View Single Post
Old 30th October 2017, 07:24 AM   #81
Ibrahiim al Balooshi
Ibrahiim al Balooshi's Avatar
Join Date: Jul 2006
Location: Buraimi Oman, on the border with the UAE
Posts: 3,985
Send a message via MSN to Ibrahiim al Balooshi

Originally Posted by kronckew
yes, there was some. most of the zulu's 800 odd dead were at long range tho. three of the brit dead were from the zulus appallingly bad gunfire, 14 brits were killed by their iklwa and iwisa.

i wonder what would have happened if there had been a detachment of gurkhas there instead of the 24th foot. probably a lot more dead zulus.

the brits at omdurman apparently had troubles with bent bayonets, there was quite a scandal in the UK about bad batches of blades being issued that had not been heat treated. some of these were apparently at omdurman, the soldiers straightened them over their knee and carried on, the kink not affecting their use. some picked up a fallen comrade's weapon with a straight one and carried on. again, most of the charging enemy was killed at long range, in the main charge against the british ranks, only one old man with a flag got to within 50 yards of their lines, staggering on most had been killed or wounded or fled at 100. they of course were amazed at this, then shot him. they had enfields, the egyptians had m-h's tho. they also had machine guns and artillery and the dervishes did not. there was again, a fair amount of hand to hand on various parts of the field, winston churchill in particular had some close calls in a charge there.

That is not quite the case at Omdurman~ see

The British position proved unassailable being not only in depth but included gunships to the immediate rear in direct support and covering the gaps. It included recce groups forward as well as various squadrons of lancers capable of offensive action and covered by artillery and machine guns. This was a heavily fortified dug in position and to boot the weapons they had were the most modern of the day. Viz;

Quote"Kitchener’s army of 17,600 Egyptian and Sudanese troops and 8,200 British regulars, was heavily outnumbered, but had at its disposal fifty pieces of artillery, ten gunboats and five auxiliary steamers on the Nile. It also possessed forty single-barrelled, water-cooled Maxim machine-guns, each capable of firing six hundred rounds a minute. The British infantry was equipped with Lee Metford rifles, or its successor, the .303 Lee Enfield. They both had a range of 2,800 yards, and a skilled rifleman could fire up to ten rounds a minute.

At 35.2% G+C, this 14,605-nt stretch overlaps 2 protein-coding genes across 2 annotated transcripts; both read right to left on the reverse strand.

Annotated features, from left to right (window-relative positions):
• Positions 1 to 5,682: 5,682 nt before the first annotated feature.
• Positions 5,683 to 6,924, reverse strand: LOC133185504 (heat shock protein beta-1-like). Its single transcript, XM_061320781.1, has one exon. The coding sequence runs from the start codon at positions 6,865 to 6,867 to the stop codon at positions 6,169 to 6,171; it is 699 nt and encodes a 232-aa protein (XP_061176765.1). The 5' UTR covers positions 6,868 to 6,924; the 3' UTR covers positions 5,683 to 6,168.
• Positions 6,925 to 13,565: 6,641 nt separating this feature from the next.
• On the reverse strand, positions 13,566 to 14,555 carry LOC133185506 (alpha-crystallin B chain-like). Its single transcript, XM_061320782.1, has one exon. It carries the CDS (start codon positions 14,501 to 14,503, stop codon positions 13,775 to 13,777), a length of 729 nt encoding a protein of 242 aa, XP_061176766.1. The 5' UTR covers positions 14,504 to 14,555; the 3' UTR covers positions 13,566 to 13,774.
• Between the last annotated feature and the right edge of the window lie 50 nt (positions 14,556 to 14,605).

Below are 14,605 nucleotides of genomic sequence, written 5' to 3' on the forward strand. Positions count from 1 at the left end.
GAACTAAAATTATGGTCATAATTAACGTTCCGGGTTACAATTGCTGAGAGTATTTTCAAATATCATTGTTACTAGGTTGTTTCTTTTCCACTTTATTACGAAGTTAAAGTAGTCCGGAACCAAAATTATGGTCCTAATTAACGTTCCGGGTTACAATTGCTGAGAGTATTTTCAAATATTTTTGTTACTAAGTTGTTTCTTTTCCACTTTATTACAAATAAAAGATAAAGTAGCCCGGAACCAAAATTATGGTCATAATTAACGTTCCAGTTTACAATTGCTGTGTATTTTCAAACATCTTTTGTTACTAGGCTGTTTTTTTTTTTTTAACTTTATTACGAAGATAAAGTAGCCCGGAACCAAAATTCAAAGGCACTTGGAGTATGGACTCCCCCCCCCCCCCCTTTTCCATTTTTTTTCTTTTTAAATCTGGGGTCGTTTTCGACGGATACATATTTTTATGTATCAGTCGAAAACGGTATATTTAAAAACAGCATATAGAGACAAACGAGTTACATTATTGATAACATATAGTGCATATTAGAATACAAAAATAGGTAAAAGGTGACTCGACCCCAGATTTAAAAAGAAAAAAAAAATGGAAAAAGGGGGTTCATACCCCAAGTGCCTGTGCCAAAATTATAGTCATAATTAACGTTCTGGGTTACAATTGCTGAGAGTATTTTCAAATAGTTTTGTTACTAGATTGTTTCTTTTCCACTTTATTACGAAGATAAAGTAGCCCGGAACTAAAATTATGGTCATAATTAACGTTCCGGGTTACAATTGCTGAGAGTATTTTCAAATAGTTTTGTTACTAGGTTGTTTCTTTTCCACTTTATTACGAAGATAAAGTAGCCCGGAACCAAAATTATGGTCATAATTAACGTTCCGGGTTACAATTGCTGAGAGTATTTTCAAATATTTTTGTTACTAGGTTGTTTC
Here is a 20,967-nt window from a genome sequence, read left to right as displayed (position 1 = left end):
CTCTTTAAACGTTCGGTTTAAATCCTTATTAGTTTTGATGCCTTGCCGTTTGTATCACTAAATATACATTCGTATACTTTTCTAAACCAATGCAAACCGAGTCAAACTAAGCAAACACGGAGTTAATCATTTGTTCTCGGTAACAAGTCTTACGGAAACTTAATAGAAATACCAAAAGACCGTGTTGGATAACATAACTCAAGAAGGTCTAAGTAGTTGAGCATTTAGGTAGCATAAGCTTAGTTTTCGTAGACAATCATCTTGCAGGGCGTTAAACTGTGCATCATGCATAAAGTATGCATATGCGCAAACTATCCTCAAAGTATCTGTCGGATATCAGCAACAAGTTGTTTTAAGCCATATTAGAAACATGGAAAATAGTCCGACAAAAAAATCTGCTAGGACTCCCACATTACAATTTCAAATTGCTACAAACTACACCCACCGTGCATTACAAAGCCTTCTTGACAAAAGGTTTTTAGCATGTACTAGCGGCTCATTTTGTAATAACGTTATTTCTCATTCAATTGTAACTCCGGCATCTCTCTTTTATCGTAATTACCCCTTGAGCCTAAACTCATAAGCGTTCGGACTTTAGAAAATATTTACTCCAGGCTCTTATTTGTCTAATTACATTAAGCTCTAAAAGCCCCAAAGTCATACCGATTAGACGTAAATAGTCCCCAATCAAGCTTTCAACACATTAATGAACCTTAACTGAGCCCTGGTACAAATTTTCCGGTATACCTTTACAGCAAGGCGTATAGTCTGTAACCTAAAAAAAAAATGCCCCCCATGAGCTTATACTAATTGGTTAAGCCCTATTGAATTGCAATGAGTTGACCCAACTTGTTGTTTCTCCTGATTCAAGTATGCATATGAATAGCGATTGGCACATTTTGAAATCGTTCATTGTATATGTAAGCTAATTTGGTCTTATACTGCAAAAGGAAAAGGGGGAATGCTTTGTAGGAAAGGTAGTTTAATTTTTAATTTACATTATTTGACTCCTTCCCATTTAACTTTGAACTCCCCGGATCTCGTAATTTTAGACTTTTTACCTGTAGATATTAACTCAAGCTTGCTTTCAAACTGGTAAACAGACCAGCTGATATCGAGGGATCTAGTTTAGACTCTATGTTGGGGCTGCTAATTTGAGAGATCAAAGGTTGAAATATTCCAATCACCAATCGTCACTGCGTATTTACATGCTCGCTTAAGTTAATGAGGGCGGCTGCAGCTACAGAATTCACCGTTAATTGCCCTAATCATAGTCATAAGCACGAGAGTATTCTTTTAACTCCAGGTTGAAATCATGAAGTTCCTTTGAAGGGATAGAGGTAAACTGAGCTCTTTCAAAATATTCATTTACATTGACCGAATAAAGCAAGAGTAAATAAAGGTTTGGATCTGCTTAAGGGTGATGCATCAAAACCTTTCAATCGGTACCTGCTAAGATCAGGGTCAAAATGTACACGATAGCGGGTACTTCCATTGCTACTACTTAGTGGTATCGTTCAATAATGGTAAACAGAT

The Khalifa’s army consisted of about 60,000 tribesmen, mainly ansars or servants of Allah, referred to as Dervishes by the British. According to the young war correspondent, Winston Churchill, it resembled nothings so much as a ‘twelfth-century Crusader army’ armed with spears, swords, and with hundreds of banners embroided with Koranic texts.

In terms of weaponry, however, the Khalifa’s army was not quite as primitive as it looked. The Dervishes possessed some 15,000 captured shoulder arms, even though they were poorly maintained. Their riflemen were dispersed among the spearmen and swordbearers in the hopes of giving the latter a better opportunity of getting to grips with the enemy. They also possessed some captured pieces of artillery and machine guns but hardly any appropriate ammunition.''Unquote.

Where the enemy went wrong ~and I disagree with the outnumbered situation since when attacking an adversary the number of troops to task should be three to one...The factor here was less than 2 to one...but it was the fact that this was a no surprise, frontal, daylight attack on well trained, prepared troops with support weapons which commenced continuous firing at a range of about 2 miles...If one factor was to play an important part in this battle it was the nonsense of a daylight strike when a night attack would have probably halved the casualty rate and could have been decisive if done with covering fire... They simply weren't trained to do this.

What I find amazing is that many British were left almost out of ammo... and had the enemy brought in reserves at the critical moment the situation could have been different.. Men were down to two rounds... The enemy however were by then shot to bits and still held at range...totally out gunned.
Ibrahiim al Balooshi is offline   Reply With Quote